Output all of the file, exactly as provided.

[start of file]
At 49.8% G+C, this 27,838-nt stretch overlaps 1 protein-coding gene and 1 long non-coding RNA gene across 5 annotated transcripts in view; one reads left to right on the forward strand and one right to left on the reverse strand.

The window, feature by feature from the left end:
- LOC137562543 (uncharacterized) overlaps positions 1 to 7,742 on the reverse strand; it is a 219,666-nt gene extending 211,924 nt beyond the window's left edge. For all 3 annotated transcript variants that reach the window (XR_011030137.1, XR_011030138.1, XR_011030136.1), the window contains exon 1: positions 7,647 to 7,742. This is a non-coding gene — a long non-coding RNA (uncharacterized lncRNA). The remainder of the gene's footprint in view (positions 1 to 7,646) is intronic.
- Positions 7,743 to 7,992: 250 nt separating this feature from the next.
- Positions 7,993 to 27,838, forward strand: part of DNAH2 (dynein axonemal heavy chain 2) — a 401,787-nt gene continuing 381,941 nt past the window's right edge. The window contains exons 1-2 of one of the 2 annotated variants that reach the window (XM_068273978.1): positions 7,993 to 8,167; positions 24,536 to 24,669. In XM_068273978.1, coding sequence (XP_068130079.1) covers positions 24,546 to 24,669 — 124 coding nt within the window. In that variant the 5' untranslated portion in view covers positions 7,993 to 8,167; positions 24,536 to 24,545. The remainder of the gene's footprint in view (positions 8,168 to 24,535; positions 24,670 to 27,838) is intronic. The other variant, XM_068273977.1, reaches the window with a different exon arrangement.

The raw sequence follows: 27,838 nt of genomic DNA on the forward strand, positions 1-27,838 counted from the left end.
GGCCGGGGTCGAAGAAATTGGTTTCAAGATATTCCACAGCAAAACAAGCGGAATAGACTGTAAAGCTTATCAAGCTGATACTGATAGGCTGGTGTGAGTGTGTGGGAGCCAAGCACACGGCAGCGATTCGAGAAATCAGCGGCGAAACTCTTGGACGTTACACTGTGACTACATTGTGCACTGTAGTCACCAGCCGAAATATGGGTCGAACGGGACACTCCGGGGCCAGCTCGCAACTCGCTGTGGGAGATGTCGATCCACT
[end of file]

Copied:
At 49.8% G+C, this 27,838-nt stretch overlaps 1 protein-coding gene and 1 long non-coding RNA gene across 5 annotated transcripts in view; one reads left to right on the forward strand and one right to left on the reverse strand.

The window, feature by feature from the left end:
- LOC137562543 (uncharacterized) overlaps positions 1 to 7,742 on the reverse strand; it is a 219,666-nt gene extending 211,924 nt beyond the window's left edge. For all 3 annotated transcript variants that reach the window (XR_011030137.1, XR_011030138.1, XR_011030136.1), the window contains exon 1: positions 7,647 to 7,742. This is a non-coding gene — a long non-coding RNA (uncharacterized lncRNA). The remainder of the gene's footprint in view (positions 1 to 7,646) is intronic.
- Positions 7,743 to 7,992: 250 nt separating this feature from the next.
- Positions 7,993 to 27,838, forward strand: part of DNAH2 (dynein axonemal heavy chain 2) — a 401,787-nt gene continuing 381,941 nt past the window's right edge. The window contains exons 1-2 of one of the 2 annotated variants that reach the window (XM_068273978.1): positions 7,993 to 8,167; positions 24,536 to 24,669. In XM_068273978.1, coding sequence (XP_068130079.1) covers positions 24,546 to 24,669 — 124 coding nt within the window. In that variant the 5' untranslated portion in view covers positions 7,993 to 8,167; positions 24,536 to 24,545. The remainder of the gene's footprint in view (positions 8,168 to 24,535; positions 24,670 to 27,838) is intronic. The other variant, XM_068273977.1, reaches the window with a different exon arrangement.

The raw sequence follows: 27,838 nt of genomic DNA on the forward strand, positions 1-27,838 counted from the left end.
GGCCGGGGTCGAAGAAATTGGTTTCAAGATATTCCACAGCAAAACAAGCGGAATAGACTGTAAAGCTTATCAAGCTGATACTGATAGGCTGGTGTGAGTGTGTGGGAGCCAAGCACACGGCAGCGATTCGAGAAATCAGCGGCGAAACTCTTGGACGTTACACTGTGACTACATTGTGCACTGTAGTCACCAGCCGAAATATGGGTCGAACGGGACACTCCGGGGCCAGCTCGCAACTCGCTGTGGGAGATGTCGATCCACT